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Crane Usage and Safety Tips: A Guide

It will be impossible not to notice a crane when visiting a construction site. A crane is a machine used to lift and move heavy objects and is often used in construction, mining, and shipbuilding.

In the earliest days, men-powered cranes and crane operators would typically wear a harness and rope to control their movements. Nowadays, the most common type of modern crane is powered by an engine or motor. This engine powers the electric motors that move the crane lifting attachments, which are devices attached to a crane to perform a specific task.

Safety Is a Priority

Cranes are one of the most critical pieces of machinery in construction. However, they can be dangerous if not handled with care. Therefore, operators need to know the safety rules to prevent accidents from happening. So, aside from clearing obstacles and proper communication using hand signals, you can read through these additional safety tips to consider when using cranes:

1. Choosing the Right Crane

The first things you have to consider are the weight of the load, height, and distance it will travel.

There are different types of cranes but here are some to name a few:

  • Suspended Mobile Crane – these cranes are used in industries with limited space or need to work at height. These can be used for lifting heavy objects, such as steel beams and machinery, which would be too heavy for a tower-based crane to lift.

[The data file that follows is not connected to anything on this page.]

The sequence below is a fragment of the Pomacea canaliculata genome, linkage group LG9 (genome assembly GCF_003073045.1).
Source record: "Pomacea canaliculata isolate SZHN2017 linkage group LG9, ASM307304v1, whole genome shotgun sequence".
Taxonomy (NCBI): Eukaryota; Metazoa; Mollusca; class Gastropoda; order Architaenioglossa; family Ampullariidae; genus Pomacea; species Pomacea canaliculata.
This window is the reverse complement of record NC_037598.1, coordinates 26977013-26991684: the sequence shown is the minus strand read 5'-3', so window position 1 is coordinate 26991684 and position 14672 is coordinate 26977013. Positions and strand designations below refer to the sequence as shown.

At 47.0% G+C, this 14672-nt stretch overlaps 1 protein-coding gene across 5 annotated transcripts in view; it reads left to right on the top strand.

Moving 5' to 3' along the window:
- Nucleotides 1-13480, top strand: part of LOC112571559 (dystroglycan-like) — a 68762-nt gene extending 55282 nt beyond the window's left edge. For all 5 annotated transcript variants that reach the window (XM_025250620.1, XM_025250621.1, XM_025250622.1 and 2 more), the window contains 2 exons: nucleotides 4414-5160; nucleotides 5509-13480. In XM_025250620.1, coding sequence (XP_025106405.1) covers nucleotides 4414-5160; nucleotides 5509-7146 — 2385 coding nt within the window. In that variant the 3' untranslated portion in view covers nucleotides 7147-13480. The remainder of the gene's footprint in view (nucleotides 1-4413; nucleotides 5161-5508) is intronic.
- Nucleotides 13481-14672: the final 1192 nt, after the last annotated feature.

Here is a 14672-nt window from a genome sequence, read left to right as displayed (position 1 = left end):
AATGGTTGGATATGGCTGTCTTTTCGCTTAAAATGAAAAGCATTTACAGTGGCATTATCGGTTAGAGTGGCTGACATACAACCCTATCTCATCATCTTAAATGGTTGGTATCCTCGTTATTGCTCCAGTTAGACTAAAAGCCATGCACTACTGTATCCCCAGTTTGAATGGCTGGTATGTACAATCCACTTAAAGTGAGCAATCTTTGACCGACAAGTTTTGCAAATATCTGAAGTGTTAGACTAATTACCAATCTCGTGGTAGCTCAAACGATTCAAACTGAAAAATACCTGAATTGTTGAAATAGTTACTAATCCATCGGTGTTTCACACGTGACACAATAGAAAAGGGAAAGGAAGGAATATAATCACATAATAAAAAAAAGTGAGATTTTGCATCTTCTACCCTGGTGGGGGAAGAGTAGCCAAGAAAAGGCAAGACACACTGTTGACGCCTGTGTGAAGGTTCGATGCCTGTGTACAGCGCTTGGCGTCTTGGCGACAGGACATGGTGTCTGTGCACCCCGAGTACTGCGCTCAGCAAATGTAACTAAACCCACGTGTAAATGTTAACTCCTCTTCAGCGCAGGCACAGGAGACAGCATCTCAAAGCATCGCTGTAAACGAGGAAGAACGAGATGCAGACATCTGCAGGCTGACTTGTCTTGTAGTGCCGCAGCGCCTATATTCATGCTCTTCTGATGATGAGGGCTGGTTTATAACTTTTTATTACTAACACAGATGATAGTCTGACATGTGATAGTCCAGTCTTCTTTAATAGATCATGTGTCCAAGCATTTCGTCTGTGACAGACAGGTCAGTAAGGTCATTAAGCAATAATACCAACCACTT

• Portable Crawler Crane – is a machine used in construction, mining, and demolition work. It is a type of crawler crane.
  • Fixed Tower Crane – they are installed in a restricted location, can lift heavy loads, and require less space than other types of cranes. Its design is simple, and the operation is easy to learn, making it suitable for new operators.
  • Tower Crane – this is the most popular type of crane. They are used for building construction, shipyards, major projects, and heavy manufacturing facilities. Meanwhile, the main difference between tower cranes and other types of cranes is that they have a much longer arm than different crane types, allowing them to reach higher into the air, and thus, making them more useful for construction jobs that require lifting taller materials or objects than regular-sized cranes can reach.
  • Jib Crane – they commonly operate overhead lifting operations in smaller work areas. Jib cranes are highly versatile and can be used with overhead bridge cranes to increase productivity.
  • Gantry Crane – they are well-suited to high-volume lifts and provide a quick and effective way to move big loads through a yard, fabrication shop, or general manufacturing/warehousing environment. These are the cranes that usually uses crane lifting attachments.

2. Hire a Well-Trained Operator

Having a well-trained lift team on hand can assist in lessening, if not eliminating, some of the risks involved with crane use. As such, it should be a top responsibility to ensure that everyone is qualified to accomplish their duties.

3. Always Read Your Manuals and Build a Routine of Daily Checks

Anyone who operates or works with cranes should know that it’s crucial to remember that cranes from different manufacturers have distinctive controls, failsafe mechanisms, and elements. It is also essential that the crane operator utilise a daily inspection checklist to verify the crane is safe before operation. Pre-start, engine start-up, and safety system inspections are all part of this process.

Overall, it is the responsibility of operators and workers to follow standard protocols in construction areas. Meanwhile, cranes have advanced to the point that they can carry heavier loads further and quicker. Therefore, it is also crucial that anyone aligns with cranes’ modern methods and specifications.

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